Exxon Mobil is looking to take advantage of rising Ching LNG demand by expanding its liquified natural gas operations in Papua New Guinea and Mozambique and building its first import and storage hub in China. Total photo.
China LNG demand rises as Beijing shifts away from coal
Exxon Mobil is turning its attention towards China, even as the Trump administration continues its trade war with Beijing. According to Reuters, the world’s largest publicly traded oil company says it hopes to increase business by building up its Chinese client roster this year.
Exxon is hoping to combine multi-billion dollar production projects like its Papua New Guinea and Mozambique LNG facilities with its first mainland China storage and distribution outlet in Huizhou, located in Guangdong region.
Last month, Exxon said it will participate in the construction of the Huizhou LNG import terminal and provide supplies for the facility. Jason Feer, head of business intelligence at LNG tanker brokers Poten & Partners told Reuters that the deal is “a sign that China is willing to let foreign interests invest in things that in the past were seen as strategic”.
An Exxon manager speaking on condition of anonymity told Reuters this combination “will guarantee us a steady outlet for lots of our LNG for decades”.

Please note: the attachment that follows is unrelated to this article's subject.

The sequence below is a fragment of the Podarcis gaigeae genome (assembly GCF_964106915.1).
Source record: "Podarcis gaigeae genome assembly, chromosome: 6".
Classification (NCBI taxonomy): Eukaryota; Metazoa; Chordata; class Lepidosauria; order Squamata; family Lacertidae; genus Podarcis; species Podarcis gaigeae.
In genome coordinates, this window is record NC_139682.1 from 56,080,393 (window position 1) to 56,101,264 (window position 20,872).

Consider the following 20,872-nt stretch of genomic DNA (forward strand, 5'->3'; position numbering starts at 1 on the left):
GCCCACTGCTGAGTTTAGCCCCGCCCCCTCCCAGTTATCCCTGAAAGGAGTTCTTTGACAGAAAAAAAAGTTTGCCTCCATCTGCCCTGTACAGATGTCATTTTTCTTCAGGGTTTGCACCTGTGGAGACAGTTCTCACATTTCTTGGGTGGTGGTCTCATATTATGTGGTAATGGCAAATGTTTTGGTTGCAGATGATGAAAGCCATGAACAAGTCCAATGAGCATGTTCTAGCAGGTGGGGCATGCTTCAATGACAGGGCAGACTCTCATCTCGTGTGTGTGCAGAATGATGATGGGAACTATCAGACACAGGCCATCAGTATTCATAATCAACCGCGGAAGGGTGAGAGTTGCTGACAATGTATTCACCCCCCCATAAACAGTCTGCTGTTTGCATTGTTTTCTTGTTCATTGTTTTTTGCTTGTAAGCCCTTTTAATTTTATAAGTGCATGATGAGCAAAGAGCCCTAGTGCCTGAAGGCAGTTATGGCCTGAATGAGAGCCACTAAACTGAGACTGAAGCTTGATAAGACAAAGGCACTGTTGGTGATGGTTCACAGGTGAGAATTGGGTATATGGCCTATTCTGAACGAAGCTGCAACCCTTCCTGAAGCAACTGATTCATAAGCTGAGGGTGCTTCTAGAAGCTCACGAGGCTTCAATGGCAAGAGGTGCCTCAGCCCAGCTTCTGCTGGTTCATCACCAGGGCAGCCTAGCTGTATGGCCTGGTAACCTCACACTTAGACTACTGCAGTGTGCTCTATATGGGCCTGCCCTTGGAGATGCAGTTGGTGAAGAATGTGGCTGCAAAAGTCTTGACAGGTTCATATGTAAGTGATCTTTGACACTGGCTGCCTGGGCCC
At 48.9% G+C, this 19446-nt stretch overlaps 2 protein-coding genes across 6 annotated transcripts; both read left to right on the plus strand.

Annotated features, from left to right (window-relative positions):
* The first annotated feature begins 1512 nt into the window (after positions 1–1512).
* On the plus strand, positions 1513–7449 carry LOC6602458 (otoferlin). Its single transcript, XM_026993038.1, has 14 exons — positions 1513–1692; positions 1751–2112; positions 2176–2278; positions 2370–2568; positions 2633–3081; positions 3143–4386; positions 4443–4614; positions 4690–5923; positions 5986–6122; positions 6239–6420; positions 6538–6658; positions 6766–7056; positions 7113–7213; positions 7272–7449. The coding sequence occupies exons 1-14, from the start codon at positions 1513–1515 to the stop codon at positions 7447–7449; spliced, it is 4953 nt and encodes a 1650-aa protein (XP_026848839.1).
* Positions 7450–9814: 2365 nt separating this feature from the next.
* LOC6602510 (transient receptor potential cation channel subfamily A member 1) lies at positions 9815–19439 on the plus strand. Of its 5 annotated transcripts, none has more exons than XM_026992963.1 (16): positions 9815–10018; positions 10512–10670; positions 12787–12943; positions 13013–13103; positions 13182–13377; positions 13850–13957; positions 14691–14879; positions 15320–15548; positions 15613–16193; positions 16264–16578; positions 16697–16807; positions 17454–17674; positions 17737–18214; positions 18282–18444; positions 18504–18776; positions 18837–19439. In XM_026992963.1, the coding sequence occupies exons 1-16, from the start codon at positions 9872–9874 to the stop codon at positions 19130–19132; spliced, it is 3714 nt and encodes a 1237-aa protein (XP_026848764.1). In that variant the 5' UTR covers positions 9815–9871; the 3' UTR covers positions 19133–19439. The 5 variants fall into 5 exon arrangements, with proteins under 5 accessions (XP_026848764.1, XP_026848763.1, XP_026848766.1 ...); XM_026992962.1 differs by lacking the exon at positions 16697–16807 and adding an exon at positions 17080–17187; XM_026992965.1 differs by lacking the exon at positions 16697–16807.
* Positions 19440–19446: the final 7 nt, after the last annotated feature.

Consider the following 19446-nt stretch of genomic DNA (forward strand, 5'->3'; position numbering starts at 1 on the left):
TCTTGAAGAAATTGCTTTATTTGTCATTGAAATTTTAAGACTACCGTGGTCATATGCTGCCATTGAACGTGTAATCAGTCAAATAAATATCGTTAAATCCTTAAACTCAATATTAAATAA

“China’s natural gas demand is rising really fast, with imports soaring well over 10 per cent annually at the moment because of the government gasification program and due to fast rising industrial demand, including in petrochemicals,” the Exxon manager told Reuters.
According to Reuters, an Exxon spokesperson declined to comment on the company’s China LNG investments.
The decision to participate in the Huizhou terminal and provide LNG from PNG and Mozambique means Exxon will be able to work around the US – China trade war. In retaliation for Trump administration tariffs on Chinese goods, Beijing recently put a 10 per cent tariff on US natural gas.
The Exxon deal also means China will be able to counter Trump’s complaints about China’s closed markets.
In 2019, China is expected to become the world’s largest importer of natural gas and its LNG imports are forecast to increase by 70 per cent by 2020 from 38.1 million tonnes in 2017, according to SIA Energy, a Beijing consultancy firm.
Last year, in an attempt to cut air pollution, Beijing began shifting millions of households and factories from coal to natural gas for electricity and heating.
Along with the Huizhou LNG terminal, Exxon has also been granted approval for its wholly-owned chemical plant in China. Exxon and BASF are the only two foreign firms to be granted such an approval without a local sponsor.
Huizhou LNG and the chemicals plant are expected to cost $9 billion to build, according to IHS Markit estimates.
Exxon along with other multinational energy companies have begun investing in LNG facilities. This month, Shell along with its partners PETRONAS, PetroChina, Mitsubishi and KOGAS green-lighted the $40 billion LNG Canada project. LNG Canada is expected to export most of its fuel to China.
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